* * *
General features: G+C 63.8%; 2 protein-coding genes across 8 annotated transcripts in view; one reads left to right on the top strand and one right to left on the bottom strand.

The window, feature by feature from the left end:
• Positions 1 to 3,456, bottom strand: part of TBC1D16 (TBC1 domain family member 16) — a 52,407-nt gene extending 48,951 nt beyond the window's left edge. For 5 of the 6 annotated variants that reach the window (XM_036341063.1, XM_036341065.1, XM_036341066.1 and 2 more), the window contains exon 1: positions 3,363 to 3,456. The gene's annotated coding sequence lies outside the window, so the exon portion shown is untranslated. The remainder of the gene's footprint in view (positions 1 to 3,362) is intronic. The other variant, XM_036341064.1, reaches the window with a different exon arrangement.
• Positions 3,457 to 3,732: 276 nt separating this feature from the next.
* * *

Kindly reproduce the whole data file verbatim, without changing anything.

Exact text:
General features: G+C 63.8%; 2 protein-coding genes across 8 annotated transcripts in view; one reads left to right on the top strand and one right to left on the bottom strand.

The window, feature by feature from the left end:
• Positions 1 to 3,456, bottom strand: part of TBC1D16 (TBC1 domain family member 16) — a 52,407-nt gene extending 48,951 nt beyond the window's left edge. For 5 of the 6 annotated variants that reach the window (XM_036341063.1, XM_036341065.1, XM_036341066.1 and 2 more), the window contains exon 1: positions 3,363 to 3,456. The gene's annotated coding sequence lies outside the window, so the exon portion shown is untranslated. The remainder of the gene's footprint in view (positions 1 to 3,362) is intronic. The other variant, XM_036341064.1, reaches the window with a different exon arrangement.
• Positions 3,457 to 3,732: 276 nt separating this feature from the next.